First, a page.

The figures released last week are a “blueprint.” The full budget will be submitted in May, according to the OMB director.
Bill to Force EPA Regulation of Four Chemicals in Drinking Water
New York’s senators, both Democrats, introduced a bill that requires the EPA to regulate four drinking water contaminants: perchlorate, which is used in rocket fuel; 1,4 dioxane, which is a solvent used to make other chemicals; and two perfluorinated compounds, PFOA and PFOS. Perfluorinated compounds are used in nonstick chemicals like Teflon and in firefighting foams.
Wyoming Reservoir Bill
A bill to authorize the expansion of usable water in Wyoming’s Fontenelle Reservoir passed the House. The amount of usable water would increase by 30 percent, meaning the reservoir could be drawn lower than currently permitted. The reservoir is in the Colorado River Basin. Wyoming would pay for the engineering work to prepare for lower water levels. State officials say that the ability to tap the lake at lower levels is a hedge against drought.
Studies and Reports
Inspector General Report on Advisory Committees
To increase transparency, the EPA should post online its responses to recommendations made by the agency’s eight science and research advisory committees, according to an inspector general report.
Lack of Scientific Studies After Dam Removal
Through 2014, more than 1,200 dams in the United States had been taken down in the preceding century. But scientific evaluations of ecological changes after dam removal are less common. Such studies occurred in fewer than 10 percent of cases, according to a U.S. Geological Survey review.
Meanwhile, the work of dam removal continues to pick up steam. A total of 1,384 dams have been torn down through 2016, according to American Rivers, which tracks removals.
Congressional Research Service Reports
The research arm of Congress published two water-related reports. One is on affordability and municipal investment to meet Clean Water Act requirements, a process that the EPA calls “integrated planning.”
The second is a preview of issues to come in the next farm bill. Both reports are courtesy of the Federation of American Scientists’ Secrecy Blog.
On the Radar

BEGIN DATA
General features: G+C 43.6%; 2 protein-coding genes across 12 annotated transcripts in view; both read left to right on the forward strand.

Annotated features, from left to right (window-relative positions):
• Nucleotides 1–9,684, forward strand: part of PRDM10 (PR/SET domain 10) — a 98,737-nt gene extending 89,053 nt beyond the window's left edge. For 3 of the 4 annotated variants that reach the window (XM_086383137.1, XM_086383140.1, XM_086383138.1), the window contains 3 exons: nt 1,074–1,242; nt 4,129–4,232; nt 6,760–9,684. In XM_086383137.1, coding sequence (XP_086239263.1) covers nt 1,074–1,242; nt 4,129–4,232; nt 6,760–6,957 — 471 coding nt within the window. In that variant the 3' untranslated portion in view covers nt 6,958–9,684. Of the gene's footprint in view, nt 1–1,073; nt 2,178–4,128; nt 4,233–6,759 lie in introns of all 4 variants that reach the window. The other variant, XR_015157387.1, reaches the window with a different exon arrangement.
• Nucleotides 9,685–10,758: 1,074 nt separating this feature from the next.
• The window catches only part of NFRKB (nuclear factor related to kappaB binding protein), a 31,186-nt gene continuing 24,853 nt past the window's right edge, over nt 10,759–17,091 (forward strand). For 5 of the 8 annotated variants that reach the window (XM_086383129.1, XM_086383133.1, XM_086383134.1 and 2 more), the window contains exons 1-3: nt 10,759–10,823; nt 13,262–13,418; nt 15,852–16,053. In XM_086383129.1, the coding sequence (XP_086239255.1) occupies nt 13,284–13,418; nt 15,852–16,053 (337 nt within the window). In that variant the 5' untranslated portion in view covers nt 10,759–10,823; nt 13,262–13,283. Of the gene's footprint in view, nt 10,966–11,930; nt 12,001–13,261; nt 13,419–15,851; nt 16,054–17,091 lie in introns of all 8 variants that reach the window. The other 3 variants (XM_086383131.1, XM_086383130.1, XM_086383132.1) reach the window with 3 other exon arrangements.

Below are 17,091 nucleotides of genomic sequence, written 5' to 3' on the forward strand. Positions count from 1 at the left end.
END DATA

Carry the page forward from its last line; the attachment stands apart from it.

Alabama Site Removed from Superfund List
After achieving goals for cleaning up groundwater contaminated by benzene, EPA and state officials are removing a site in Baldwin County, Alabama, from Superfund, the national list of priority polluted areas.
Following the derailment in 1965 of a train carrying chemicals, an unknown quantity of benzene leaked into groundwater. Nearly two decades later, benzene was found in household wells nearby. The cleanup process, which began with the Superfund listing in 1983, took decades. It was declared complete in 2014, after monitoring wells showed five consecutive years of low benzene levels.
Public Education for Lead Webinar
The EPA is hosting a webinar to discuss ways to improve public education for communities affected by lead in drinking water. The webinar takes place on March 23 at 12:30 p.m. Eastern. Register via the above link. A water infrastructure bill that Congress passed last December requires the EPA to develop a public education plan within 180 days.
Lake and River Pollution Discussion
EPA scientists will discuss conclusions from two recent reports on trends in river and lake pollution in the United States. One significant trend is rising levels of phosphorus, a nutrient that aids algae growth, in lakes. The free, public webinar is on March 23 at 1:00 p.m. Eastern. Sign up via the above link.
Brett writes about agriculture, energy, infrastructure, and the politics and economics of water in the United States. He also writes the Federal Water Tap, Circle of Blue’s weekly digest of U.S. government water news. He is the winner of two Society of Environmental Journalists reporting awards, one of the top honors in American environmental journalism: first place for explanatory reporting for a series on septic system pollution in the United States(2016) and third place for beat reporting in a small market (2014). He received the Sierra Club’s Distinguished Service Award in 2018. Brett lives in Seattle, where he hikes the mountains and bakes pies. Contact Brett Walton